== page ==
Stewart changes priorities, puts money second to winning major tourneys


For the first six years of his professional golf career, Payne Stewart always had a justification for losing: making money. By the time he was 27, he had won more than a $1 million on the PGA Tour and only a couple of minor tournaments.

But something happened to change Stewart's perspective. Leading the 1986 United States Open at Shinnecock Hills by a shot with five holes to play, Stewart faded to sixth. He took home a sizable paycheck. Suddenly, it wasn't enough.

"When you come out here, the money can be blinding," he said a year later. "But the thing I want to do is win golf tournaments, especially major golf tournaments. That's what this game is all about."

Stewart, 34, has now done it twice. He won his first major when Mike Reid bogeyed two of the last three holes in the 1989 PGA Championship. He won his second Monday, when Scott Simpson bogeyed the last holes at Hazeltine National Golf Club in Chaska, Minn.

The victory, the eighth in his 10-year career, proved that he is fully recovered from an early-season neck injury that forced him off the tour for more than two months.

"Growing up as a kid -- you could call it arrogance or cockiness -- I thought I was going to be a great golfer, a champion," said Stewart, the only American to win two majors in the past nine years. "My ultimate goal is to win the Grand Slam over my career. I'm halfway there."

The victory also allowed Stewart to improve an image of a player who wilted under pressure and was insensitive to others. Dr. Richard Coop, a sports psychologist in Chapel Hill, N.C., helped Stewart improve the first deficiency. Maturity, and his own disappointments, enabled him to see the other.

Where he once let a bad putt and Raymond Floyd get to him in the final round of the 1986 Open, Stewart hung in there Monday until a birdie at 16 helped him climb back in the hunt. Where he once high-fived a disconsolate Reid coming off the course at the 1989 PGA, he had only words of consolation for Simpson.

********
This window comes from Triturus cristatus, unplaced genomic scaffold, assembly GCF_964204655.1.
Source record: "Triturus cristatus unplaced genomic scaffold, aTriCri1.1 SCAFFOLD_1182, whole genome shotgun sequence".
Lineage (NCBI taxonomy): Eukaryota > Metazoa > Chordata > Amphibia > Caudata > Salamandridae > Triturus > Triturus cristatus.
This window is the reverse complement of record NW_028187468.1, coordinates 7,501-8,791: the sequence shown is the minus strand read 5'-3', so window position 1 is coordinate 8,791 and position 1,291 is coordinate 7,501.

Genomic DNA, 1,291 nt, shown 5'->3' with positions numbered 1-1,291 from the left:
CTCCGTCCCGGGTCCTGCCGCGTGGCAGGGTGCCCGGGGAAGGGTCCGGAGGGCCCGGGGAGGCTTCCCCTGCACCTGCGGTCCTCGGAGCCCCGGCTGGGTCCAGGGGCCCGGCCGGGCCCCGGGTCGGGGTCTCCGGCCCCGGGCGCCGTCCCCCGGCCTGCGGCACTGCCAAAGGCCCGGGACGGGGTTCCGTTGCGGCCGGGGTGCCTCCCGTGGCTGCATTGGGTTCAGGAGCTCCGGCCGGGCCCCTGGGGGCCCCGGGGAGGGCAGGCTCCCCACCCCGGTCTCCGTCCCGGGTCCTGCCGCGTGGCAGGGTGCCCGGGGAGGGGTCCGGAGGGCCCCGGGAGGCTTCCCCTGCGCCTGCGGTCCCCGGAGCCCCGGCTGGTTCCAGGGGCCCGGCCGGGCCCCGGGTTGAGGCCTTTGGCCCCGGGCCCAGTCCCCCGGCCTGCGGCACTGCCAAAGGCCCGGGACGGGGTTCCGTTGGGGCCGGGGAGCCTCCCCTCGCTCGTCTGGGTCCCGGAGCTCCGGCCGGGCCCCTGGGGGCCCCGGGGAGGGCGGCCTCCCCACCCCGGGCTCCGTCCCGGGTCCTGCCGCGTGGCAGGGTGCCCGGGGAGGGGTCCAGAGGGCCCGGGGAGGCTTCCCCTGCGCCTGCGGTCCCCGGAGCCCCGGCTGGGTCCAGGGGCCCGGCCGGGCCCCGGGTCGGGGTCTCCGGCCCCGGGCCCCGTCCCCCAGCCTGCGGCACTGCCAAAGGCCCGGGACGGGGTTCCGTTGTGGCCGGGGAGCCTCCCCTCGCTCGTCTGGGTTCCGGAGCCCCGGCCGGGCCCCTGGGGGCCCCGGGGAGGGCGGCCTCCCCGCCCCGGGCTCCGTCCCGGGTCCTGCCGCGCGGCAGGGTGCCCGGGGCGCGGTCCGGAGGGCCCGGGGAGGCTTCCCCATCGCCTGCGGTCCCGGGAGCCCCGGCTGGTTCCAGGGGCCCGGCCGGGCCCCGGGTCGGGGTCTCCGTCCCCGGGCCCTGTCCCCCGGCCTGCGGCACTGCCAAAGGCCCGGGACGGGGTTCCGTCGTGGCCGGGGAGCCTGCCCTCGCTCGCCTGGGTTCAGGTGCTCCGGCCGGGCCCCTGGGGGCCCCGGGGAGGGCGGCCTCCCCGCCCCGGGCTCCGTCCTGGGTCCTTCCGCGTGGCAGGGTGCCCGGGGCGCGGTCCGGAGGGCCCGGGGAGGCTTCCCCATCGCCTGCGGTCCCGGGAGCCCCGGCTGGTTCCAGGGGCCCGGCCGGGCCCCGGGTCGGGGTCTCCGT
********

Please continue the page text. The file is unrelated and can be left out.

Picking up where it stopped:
"I think we found that he was trying too hard to win," Coop, who teaches educational psychology and human behavior at the University of North Carolina, said yesterday from Chapel Hill. "It took away from his natural abilities. He was always trying to strangle the golf course instead of letting the course come to him."

Part of that involved handling a potentially serious disk problem in his neck earlier this season. Stewart had to work hard rehabilitating his neck and regaining the strength in his shoulder.

"Three months ago, Payne couldn't lift a two-pound weight and couldn't come close to swinging a golf club," said his wife, Tracey.

Said Stewart: "Being out for 10 weeks opened my eyes about how much I missed the game. When I came back, I worked harder in physical therapy than I ever did on the practice tee."

It is an ongoing process. Stewart joked at the Open that he kicked his 2-year-old son, Aaron, out of his bed Wednesday night because the boy's mattress was firmer than the one he was sleeping on. But Stewart was receiving treatment as late as Monday morning.

Said Dr. Keith Ungar, a chiropractor who travels with Stewart: "Coming back from something like that so fast and winning this tournament istotally superb. I knew physically he'd be fine, but Payne's mental makeup has been the key all along."

What impressed Coop was the patience and persistence Stewart showed during the 18-hole playoff with Simpson Monday. Coop began working with Stewart three years ago, and Stewart had won four tournaments since their three-times-a-month sessions began. But the Open victory was different.

"I just spoke to his today, and I told him that he didn't win with

his natural game," said Coop, who reportedly might begin working with Greg Norman. "He's won tournaments before because of his ball-striking ability. This is the first time he's won because of his mental toughness."

While it's believed than an Open championship could mean as much as $5 million in corporate endorsements, Stewart isn't doing badly already. He has a lucrative deal with NFL Properties to wear its colors and logos on his plus-fours.

"I finally realized a couple of years ago that if I played well, and won some tournaments, that the money would take care of itself," said Stewart. "At the same time, this is a job and I have to take of my family. If I play up to the best of my potential, I'm going to be able to do that."

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